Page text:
“Anything you can do to reduce misperception and miscalculation helps prevent war,” says Jim Walsh, a professor of security studies at the Massachusetts Institute of Technology in Cambridge, Mass., who visited North Korea in 2005 for a lengthy “private conversation.”
Such visits can deliver insight into the North’s motivations in the absence of a diplomatic dialogue, he says, while providing the North Koreans with a realistic if unofficial description of US positions.
Tensions have soared in the region since North Korea spurred an exchange of artillery with the South in late November by shelling an island along the two countries' disputed sea border. The incident was regarded as the worst in the region since the end of the Korean War.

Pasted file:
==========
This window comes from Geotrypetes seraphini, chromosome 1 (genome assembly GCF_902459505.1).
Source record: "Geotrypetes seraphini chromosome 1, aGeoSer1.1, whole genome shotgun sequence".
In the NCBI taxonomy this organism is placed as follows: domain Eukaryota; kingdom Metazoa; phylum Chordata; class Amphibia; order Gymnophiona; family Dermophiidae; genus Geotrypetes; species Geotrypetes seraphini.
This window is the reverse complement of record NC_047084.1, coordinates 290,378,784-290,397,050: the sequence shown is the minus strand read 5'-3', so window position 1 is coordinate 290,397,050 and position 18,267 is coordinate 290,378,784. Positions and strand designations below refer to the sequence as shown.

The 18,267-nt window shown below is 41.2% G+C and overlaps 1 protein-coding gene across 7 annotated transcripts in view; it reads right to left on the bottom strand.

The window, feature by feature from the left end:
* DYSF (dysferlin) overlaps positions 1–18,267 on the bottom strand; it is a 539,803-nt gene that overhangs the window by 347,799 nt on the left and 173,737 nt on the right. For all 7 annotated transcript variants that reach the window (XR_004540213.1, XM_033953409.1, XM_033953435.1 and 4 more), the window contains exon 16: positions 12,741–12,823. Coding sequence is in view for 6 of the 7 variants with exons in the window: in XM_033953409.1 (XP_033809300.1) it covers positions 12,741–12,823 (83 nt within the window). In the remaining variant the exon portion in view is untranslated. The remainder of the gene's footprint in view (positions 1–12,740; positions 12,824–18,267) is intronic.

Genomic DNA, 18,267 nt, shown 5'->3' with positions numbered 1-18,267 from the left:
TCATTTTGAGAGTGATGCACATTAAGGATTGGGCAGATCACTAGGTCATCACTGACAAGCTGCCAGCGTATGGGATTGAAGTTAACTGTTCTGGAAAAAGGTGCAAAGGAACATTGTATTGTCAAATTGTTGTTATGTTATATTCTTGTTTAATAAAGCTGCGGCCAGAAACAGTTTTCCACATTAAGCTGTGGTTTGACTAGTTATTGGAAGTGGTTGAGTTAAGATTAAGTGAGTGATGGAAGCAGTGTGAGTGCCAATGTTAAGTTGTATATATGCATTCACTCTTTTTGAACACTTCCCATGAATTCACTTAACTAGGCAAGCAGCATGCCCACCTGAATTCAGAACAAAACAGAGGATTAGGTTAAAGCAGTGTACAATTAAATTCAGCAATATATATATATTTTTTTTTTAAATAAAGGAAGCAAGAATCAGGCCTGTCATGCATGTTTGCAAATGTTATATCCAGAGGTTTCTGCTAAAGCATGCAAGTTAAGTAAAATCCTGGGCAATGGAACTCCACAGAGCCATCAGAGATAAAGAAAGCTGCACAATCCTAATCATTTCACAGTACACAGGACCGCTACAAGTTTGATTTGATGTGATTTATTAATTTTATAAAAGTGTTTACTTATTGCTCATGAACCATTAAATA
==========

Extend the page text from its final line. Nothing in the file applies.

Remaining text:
Richardson’s office announced this week that he would leave Dec. 14 on a seven-day trip to North Korea, at the invitation of the North’s chief nuclear negotiator, Kim Gye Gwan. Richardson, who is no stranger to the North Koreans, said in a statement, “I am increasingly concerned with the recent actions by the North Koreans, which have raised tensions and are contributing to instability on the Korean Peninsula.”